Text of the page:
FIG. 1 is a diagrammatic view of a representative particle, showing particle shape orientation in a representative bulk soil sample.

FIG. 2 is a representational view showing the testing of a soil sample in a laboratory.

FIG. 3 is a representational view showing the taking of soil sample measurements in a field location.

FIG. 4 is a flow chart showing the inputting of soil dielectric constant and conductivity measurements as a function of frequency, and processing of such inputs to obtain desired outputs.

FIG. 5(a) is a chart showing the directional function Q relative to changes in azimuth angle γ at varying particle orientation factors.

FIG. 5(b) is a view, similar to that of FIG. 3, however at an optimized γ azimuth angle.

FIGS. 6 (a), (b), and (c) are a sequence of charts showing dielectric constant and conductivity as a function of frequency of a bulk soil sample with varying water contents for a montmorrilonite type soil.

FIGS. 7 (a), (b), and (c) are a sequence of charts showing dielectric constant and conductivity as a function of frequency for montmorrilonite soil having varying percentages of alcohol therein.

FIG. 8 (a), (b) and (c) are a sequence of charts showing dielectric constant and conductivity as a function of frequency for montmorrilonite type soil having different percentages of glycerol in the fluid content thereof.

FIGS. 9 (a) and (b) are charts of dielectric constant and conductivity as a function of frequency for a kaolin type soil showing 100% water in FIG. 9(a) and a combination of water and alcohol in the case of FIG. 9 (b).

FIG. 10 is a chart of the ratio of solid-to-fluid phase dielectric constant to solid-to-fluid phase conductivity, this forming the basis of a classification by dispersion of different types of soils.

FIGS. 11, 11(a), 11(b), 11(c) and 11(d) are a table comparing predicted and measured basic soil parameters.

FIG. 12 is a chart of the relationship between dielectric constant of the bulk soil at an inclination γ=55 degrees at high frequency of the A.C. voltage near 100 MHz and the porosity of the soil.

FIG. 13 is a chart of the relationship between dielectric constant, ε_{55}, of the bulk soil at γ=55 degrees at high frequency close to 100 MHz and the fluid-phase dielectric constant, ε_{1}, for said type soils.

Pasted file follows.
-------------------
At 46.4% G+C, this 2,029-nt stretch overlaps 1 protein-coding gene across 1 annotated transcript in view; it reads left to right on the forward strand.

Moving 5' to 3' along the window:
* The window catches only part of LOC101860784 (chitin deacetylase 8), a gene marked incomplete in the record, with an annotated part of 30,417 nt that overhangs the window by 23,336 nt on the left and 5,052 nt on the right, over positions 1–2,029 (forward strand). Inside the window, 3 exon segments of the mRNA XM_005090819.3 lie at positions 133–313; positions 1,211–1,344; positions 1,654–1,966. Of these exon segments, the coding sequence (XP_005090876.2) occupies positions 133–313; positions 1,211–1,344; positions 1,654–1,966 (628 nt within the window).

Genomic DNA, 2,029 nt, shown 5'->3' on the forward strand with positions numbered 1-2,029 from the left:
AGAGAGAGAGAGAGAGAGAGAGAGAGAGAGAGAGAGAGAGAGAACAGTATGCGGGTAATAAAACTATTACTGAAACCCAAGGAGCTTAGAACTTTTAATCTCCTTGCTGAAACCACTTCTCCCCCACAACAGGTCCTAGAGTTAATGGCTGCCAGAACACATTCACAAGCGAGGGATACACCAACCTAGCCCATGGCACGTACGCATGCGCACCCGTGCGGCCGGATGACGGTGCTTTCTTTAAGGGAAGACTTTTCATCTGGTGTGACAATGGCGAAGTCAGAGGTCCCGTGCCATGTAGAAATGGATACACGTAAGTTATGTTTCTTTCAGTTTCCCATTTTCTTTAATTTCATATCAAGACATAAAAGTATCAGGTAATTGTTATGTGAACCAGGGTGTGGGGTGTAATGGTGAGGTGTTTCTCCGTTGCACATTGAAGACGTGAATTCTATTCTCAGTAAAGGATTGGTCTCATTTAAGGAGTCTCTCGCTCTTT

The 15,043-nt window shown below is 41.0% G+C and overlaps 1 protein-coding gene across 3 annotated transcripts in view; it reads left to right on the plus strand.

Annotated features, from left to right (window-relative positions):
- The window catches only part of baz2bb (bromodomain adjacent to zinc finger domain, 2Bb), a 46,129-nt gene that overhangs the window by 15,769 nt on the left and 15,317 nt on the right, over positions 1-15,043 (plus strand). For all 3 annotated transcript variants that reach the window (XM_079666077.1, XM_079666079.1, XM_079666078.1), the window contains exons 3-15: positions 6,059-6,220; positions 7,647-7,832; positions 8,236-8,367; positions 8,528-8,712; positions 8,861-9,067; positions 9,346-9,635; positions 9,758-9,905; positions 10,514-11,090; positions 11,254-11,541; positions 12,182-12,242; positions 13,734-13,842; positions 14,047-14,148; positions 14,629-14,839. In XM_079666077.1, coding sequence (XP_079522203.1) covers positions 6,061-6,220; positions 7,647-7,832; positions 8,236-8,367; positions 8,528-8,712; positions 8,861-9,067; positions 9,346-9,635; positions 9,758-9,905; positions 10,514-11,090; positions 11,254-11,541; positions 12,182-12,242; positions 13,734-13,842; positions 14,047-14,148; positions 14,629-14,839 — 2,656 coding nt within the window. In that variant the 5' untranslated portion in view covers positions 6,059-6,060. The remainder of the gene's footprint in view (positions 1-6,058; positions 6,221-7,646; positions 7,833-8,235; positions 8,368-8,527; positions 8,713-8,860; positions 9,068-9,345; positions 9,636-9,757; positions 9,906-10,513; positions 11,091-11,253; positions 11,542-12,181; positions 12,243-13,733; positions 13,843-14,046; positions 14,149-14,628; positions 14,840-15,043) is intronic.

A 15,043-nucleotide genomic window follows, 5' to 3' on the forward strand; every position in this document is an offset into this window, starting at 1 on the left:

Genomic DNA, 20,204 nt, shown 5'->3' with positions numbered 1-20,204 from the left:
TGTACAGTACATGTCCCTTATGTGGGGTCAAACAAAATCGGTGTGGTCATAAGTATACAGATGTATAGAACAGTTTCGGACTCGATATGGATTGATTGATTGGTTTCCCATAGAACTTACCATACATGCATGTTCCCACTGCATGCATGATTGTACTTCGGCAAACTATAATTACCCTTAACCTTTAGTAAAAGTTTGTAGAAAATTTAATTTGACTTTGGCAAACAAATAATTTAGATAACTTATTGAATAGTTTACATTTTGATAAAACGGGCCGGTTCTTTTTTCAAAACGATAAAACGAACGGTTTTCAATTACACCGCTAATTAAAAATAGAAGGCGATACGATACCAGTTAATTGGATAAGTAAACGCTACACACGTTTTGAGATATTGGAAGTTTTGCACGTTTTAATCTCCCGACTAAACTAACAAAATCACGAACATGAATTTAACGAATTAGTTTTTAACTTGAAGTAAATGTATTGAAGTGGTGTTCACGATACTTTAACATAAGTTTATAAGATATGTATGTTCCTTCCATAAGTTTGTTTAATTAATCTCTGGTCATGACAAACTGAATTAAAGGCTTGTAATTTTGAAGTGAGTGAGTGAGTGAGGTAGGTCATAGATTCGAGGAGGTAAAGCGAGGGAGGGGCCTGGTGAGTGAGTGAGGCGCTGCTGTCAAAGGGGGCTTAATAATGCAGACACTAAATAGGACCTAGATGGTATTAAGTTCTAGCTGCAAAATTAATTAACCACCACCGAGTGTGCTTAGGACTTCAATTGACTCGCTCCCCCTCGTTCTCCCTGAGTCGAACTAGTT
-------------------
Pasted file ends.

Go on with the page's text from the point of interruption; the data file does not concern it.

With reference to FIG. 1 there is shown a representation of one-half of an ellipsoidal particle 10 existing within a bulk soil sample 12. An xyz Cartesian co-ordinate system is employed as a frame of reference. Therein, the z-axis represents the vertical axis, that is, the axis of the gravity vector. A second Cartesian co-ordinate system consists of a,b,c axes which, more particularly, define semi-axes of the half ellipsoid of the particle 10. The angle γ which is shown relative to the z-axis represents the direction or axis of the electromagnetic probe taking the below-described measurements relative to the z or vertical axis of the soil sample.

The various angles Θ_{1}, Θ_{2}, Θ_{3} simply indicate relationships between the above-described x,y,z and a,b,c coordinate systems.

With reference to FIG. 2 there is shown a container (typically made of teflon) 14 in which a soil sample 15 is placed. The nature of container 14 is similar to that of a large leaky capacitor and/or resistor to thereby permit the taking of dielectric constant and conductivity measurements.

The necessary frequency spectrum, that is, the spectrum from one to 100 megahertz is provided by a signal generator 16 which provides an input 18 to said container 14. Included within signal generator 16 is an impedance analyzer 20 which is necessary to measure the resistive/capacitative characteristics that are received from container 14 thru output 21.